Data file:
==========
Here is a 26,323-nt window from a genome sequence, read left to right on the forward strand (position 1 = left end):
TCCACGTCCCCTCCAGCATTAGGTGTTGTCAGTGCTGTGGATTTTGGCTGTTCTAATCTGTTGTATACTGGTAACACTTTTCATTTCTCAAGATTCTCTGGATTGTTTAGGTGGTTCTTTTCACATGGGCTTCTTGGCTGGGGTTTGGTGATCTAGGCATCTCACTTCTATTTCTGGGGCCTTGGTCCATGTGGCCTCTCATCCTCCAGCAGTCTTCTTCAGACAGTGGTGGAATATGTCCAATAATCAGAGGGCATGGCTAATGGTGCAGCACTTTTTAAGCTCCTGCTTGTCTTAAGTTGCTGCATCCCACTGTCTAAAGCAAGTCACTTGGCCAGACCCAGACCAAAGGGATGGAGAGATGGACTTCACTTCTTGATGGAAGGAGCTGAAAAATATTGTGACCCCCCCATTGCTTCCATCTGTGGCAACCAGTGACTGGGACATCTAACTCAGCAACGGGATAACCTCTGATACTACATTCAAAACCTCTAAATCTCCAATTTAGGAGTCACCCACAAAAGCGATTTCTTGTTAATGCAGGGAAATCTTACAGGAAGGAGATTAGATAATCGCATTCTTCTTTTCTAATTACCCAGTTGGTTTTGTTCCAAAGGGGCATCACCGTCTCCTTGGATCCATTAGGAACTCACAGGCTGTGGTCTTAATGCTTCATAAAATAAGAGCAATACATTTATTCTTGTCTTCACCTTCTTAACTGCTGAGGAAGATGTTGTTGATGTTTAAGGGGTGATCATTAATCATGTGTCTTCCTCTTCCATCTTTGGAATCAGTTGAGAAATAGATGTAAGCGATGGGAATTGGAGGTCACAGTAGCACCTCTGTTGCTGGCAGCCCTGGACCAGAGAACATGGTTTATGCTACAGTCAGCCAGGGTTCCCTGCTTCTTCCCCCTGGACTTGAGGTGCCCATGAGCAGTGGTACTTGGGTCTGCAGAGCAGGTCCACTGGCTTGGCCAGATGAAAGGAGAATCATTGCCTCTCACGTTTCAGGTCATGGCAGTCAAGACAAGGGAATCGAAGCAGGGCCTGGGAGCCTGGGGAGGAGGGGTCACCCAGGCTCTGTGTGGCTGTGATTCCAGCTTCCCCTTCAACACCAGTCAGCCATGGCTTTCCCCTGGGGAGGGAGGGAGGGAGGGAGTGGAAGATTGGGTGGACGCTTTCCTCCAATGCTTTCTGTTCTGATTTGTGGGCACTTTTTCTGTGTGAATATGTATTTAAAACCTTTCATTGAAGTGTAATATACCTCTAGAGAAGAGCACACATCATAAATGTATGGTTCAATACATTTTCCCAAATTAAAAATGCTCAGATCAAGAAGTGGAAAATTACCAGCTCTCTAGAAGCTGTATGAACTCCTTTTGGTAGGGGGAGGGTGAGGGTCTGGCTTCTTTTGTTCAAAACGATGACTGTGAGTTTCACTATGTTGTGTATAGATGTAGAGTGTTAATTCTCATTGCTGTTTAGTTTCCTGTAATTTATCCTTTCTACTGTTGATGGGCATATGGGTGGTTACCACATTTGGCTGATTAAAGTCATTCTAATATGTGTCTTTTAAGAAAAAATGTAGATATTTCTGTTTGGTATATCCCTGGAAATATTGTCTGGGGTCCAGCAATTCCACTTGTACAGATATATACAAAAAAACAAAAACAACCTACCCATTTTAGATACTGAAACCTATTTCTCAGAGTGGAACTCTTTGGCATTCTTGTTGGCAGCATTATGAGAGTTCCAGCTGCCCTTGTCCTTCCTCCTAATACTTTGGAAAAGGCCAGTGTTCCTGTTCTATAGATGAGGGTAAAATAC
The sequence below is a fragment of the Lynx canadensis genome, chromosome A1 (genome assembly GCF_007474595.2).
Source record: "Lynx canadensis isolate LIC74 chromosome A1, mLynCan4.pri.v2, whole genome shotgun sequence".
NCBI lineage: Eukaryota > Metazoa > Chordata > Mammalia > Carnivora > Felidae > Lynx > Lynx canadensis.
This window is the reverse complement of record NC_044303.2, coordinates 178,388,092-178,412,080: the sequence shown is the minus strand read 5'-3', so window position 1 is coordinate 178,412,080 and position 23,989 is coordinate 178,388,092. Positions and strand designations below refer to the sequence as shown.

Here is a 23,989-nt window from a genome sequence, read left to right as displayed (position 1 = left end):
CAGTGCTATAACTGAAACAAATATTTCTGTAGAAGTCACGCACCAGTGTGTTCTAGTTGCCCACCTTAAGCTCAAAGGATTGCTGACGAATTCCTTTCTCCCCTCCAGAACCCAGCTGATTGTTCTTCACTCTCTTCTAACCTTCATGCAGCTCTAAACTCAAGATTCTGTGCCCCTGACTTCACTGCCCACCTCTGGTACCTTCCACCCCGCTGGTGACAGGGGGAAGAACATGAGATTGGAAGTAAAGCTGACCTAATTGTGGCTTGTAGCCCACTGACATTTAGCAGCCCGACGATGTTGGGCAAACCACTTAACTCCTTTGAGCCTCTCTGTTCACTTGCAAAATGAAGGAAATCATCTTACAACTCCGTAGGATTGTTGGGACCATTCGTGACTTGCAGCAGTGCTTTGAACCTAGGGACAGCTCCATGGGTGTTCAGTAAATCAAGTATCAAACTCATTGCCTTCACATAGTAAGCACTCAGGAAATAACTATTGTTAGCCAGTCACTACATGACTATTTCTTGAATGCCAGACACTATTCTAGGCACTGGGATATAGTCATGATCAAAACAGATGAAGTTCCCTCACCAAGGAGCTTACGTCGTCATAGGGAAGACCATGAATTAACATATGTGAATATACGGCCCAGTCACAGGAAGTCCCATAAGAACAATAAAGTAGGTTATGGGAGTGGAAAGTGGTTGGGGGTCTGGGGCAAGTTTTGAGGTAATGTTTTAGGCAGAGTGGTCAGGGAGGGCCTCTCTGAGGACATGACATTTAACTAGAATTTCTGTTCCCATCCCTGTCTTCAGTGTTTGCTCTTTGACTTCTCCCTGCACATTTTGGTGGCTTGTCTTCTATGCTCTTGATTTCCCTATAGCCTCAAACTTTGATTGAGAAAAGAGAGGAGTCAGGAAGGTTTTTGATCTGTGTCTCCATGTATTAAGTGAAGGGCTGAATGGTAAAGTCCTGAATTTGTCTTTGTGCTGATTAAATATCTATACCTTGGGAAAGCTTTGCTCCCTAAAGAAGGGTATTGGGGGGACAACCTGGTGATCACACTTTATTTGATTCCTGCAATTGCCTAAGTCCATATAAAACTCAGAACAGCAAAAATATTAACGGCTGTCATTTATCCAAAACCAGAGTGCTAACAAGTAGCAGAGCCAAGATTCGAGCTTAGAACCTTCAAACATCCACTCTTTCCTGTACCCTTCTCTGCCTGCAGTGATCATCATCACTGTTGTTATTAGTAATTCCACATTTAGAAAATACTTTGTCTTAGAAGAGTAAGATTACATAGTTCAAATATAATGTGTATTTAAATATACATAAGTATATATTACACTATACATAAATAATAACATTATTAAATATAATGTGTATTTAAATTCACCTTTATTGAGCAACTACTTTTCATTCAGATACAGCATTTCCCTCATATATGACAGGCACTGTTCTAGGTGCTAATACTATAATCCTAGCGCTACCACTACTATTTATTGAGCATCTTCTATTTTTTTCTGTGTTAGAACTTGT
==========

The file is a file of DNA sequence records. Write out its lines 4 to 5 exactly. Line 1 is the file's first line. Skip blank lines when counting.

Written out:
Source record: "Lynx canadensis isolate LIC74 chromosome A1, mLynCan4.pri.v2, whole genome shotgun sequence".
NCBI lineage: Eukaryota > Metazoa > Chordata > Mammalia > Carnivora > Felidae > Lynx > Lynx canadensis.